By SAMANTHA STANFORD
Many people have heard the saying that the U.S. is “the great melting pot” — a great blending of cultures from all over the world, yet having a unique culture all of its own. A culture many have seen as confusing and strange. Imagine being dropped into such a place with no friends, family or knowledge of where you are or how to communicate.
“Two Years in the Melting Pot” is a memoir of Liu Zongren, a scholar and journalist, who leaves his family and home country of China for two years. Zongren travels to the U.S. to study English in the 1980s and is struck with the many challenges of being a stranger in a strange land. He finds that his life involves much more than just classrooms, courses and books.
Zongren talks about his experiences with landlords, evangelists, juvenile detention centers, street gangs, Christmas and much more. By the end, he is grateful to return home, but he is also glad for the things he learned and experienced.
Some readers might find this memoir a tough read because of the dry analytical approach Zongren takes when writing it. The book is not full of flowery poetic wording or graphic imagery. It states his iterpretation of the harsh facts about American culture compared to his own Chinese culture.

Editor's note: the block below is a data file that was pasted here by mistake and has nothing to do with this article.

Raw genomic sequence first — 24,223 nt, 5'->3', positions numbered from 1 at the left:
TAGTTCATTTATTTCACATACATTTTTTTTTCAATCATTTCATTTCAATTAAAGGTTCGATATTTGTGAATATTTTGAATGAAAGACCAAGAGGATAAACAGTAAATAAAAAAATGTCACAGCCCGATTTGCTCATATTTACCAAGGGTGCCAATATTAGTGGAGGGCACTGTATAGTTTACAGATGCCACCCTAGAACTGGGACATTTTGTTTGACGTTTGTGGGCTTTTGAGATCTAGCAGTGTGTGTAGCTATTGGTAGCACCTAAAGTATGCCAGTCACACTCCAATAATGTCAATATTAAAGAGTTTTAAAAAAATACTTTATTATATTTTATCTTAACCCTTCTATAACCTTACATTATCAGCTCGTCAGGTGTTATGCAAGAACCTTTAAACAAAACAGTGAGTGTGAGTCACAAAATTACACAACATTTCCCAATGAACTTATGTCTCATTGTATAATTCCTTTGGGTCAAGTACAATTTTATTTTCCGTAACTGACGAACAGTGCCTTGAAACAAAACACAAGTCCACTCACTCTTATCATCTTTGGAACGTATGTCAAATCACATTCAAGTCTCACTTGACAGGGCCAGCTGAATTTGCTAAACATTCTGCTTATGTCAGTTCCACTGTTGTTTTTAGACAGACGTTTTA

The story gives a wonderful mixture of scholarly analysis about the cultural differences between Chinese and Americans. Within Zongren’s scrutiny of American society lies heartbreaking emotional insight of the alienation one feels from being away from home in a place that you don’t understand with people who don’t understand you.
The memoir is more than twenty years old, but it has stood the test of time. It is as relevant today as it was when it was first published in January 1988. This book shows no matter who you are or where you’re from, you can relate to the people and situations in one way or another and that’s what makes it a read that stays with you.